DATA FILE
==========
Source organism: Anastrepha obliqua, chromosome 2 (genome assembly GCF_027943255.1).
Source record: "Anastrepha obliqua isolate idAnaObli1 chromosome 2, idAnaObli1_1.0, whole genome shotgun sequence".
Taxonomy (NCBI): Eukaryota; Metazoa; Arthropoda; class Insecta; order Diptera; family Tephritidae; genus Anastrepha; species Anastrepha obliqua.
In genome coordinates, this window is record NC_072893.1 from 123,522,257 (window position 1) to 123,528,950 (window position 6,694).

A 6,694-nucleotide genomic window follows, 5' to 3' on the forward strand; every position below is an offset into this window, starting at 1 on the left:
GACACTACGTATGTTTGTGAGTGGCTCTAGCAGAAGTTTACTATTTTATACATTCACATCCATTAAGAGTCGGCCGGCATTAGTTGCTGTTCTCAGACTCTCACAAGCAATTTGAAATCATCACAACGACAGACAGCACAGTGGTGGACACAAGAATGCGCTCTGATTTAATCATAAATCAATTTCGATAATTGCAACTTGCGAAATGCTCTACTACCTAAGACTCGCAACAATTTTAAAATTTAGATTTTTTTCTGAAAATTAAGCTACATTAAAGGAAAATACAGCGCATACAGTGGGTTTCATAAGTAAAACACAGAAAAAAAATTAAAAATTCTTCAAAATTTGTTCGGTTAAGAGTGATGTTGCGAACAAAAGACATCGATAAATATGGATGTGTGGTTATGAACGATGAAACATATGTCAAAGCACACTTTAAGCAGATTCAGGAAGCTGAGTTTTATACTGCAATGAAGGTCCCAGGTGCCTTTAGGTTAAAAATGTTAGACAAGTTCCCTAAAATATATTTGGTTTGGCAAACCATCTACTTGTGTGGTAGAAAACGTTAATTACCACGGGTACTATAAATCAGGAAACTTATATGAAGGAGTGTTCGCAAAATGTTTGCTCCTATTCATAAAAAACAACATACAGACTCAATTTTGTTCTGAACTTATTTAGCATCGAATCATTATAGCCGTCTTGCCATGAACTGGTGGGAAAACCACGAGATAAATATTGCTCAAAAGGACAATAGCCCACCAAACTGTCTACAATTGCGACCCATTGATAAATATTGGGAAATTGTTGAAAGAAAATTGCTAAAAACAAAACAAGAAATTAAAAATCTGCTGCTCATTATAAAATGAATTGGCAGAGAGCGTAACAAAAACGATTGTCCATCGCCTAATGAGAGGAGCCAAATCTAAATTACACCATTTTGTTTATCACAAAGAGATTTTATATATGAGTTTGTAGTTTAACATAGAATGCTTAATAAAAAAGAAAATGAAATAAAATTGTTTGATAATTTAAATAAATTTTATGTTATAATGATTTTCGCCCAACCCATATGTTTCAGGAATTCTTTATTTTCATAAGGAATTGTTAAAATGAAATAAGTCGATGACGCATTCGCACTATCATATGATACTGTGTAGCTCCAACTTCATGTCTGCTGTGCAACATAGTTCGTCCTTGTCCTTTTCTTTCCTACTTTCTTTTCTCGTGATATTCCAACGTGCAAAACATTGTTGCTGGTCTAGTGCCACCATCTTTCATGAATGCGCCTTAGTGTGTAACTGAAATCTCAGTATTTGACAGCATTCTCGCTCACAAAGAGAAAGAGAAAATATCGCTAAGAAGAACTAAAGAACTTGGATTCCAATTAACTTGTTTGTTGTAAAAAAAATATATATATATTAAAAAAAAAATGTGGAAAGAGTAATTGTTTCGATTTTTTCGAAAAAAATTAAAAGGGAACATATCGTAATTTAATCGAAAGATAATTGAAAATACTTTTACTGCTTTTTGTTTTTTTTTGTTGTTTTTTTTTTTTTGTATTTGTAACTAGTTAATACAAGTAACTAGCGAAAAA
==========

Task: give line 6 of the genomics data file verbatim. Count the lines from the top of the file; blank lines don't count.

GACACTACGTATGTTTGTGAGTGGCTCTAGCAGAAGTTTACTATTTTATACATTCACATCCATTAAGAGTCGGCCGGCATTAGTTGCTGTTCTCAGACTCTCACAAGCAATTTGAAATCATCACAACGACAGACAGCACAGTGGTGGACACAAGAATGCGCTCTGATTTAATCATAAATCAATTTCGATAATTGCAACTTGCGAAATGCTCTACTACCTAAGACTCGCAACAATTTTAAAATTTAGATTTTTTTCTGAAAATTAAGCTACATTAAAGGAAAATACAGCGCATACAGTGGGTTTCATAAGTAAAACACAGAAAAAAAATTAAAAATTCTTCAAAATTTGTTCGGTTAAGAGTGATGTTGCGAACAAAAGACATCGATAAATATGGATGTGTGGTTATGAACGATGAAACATATGTCAAAGCACACTTTAAGCAGATTCAGGAAGCTGAGTTTTATACTGCAATGAAGGTCCCAGGTGCCTTTAGGTTAAAAATGTTAGACAAGTTCCCTAAAATATATTTGGTTTGGCAAACCATCTACTTGTGTGGTAGAAAACGTTAATTACCACGGGTACTATAAATCAGGAAACTTATATGAAGGAGTGTTCGCAAAATGTTTGCTCCTATTCATAAAAAACAACATACAGACTCAATTTTGTTCTGAACTTATTTAGCATCGAATCATTATAGCCGTCTTGCCATGAACTGGTGGGAAAACCACGAGATAAATATTGCTCAAAAGGACAATAGCCCACCAAACTGTCTACAATTGCGACCCATTGATAAATATTGGGAAATTGTTGAAAGAAAATTGCTAAAAACAAAACAAGAAATTAAAAATCTGCTGCTCATTATAAAATGAATTGGCAGAGAGCGTAACAAAAACGATTGTCCATCGCCTAATGAGAGGAGCCAAATCTAAATTACACCATTTTGTTTATCACAAAGAGATTTTATATATGAGTTTGTAGTTTAACATAGAATGCTTAATAAAAAAGAAAATGAAATAAAATTGTTTGATAATTTAAATAAATTTTATGTTATAATGATTTTCGCCCAACCCATATGTTTCAGGAATTCTTTATTTTCATAAGGAATTGTTAAAATGAAATAAGTCGATGACGCATTCGCACTATCATATGATACTGTGTAGCTCCAACTTCATGTCTGCTGTGCAACATAGTTCGTCCTTGTCCTTTTCTTTCCTACTTTCTTTTCTCGTGATATTCCAACGTGCAAAACATTGTTGCTGGTCTAGTGCCACCATCTTTCATGAATGCGCCTTAGTGTGTAACTGAAATCTCAGTATTTGACAGCATTCTCGCTCACAAAGAGAAAGAGAAAATATCGCTAAGAAGAACTAAAGAACTTGGATTCCAATTAACTTGTTTGTTGTAAAAAAAATATATATATATTAAAAAAAAAATGTGGAAAGAGTAATTGTTTCGATTTTTTCGAAAAAAATTAAAAGGGAACATATCGTAATTTAATCGAAAGATAATTGAAAATACTTTTACTGCTTTTTGTTTTTTTTTGTTGTTTTTTTTTTTTTGTATTTGTAACTAGTTAATACAAGTAACTAGCGAAAAA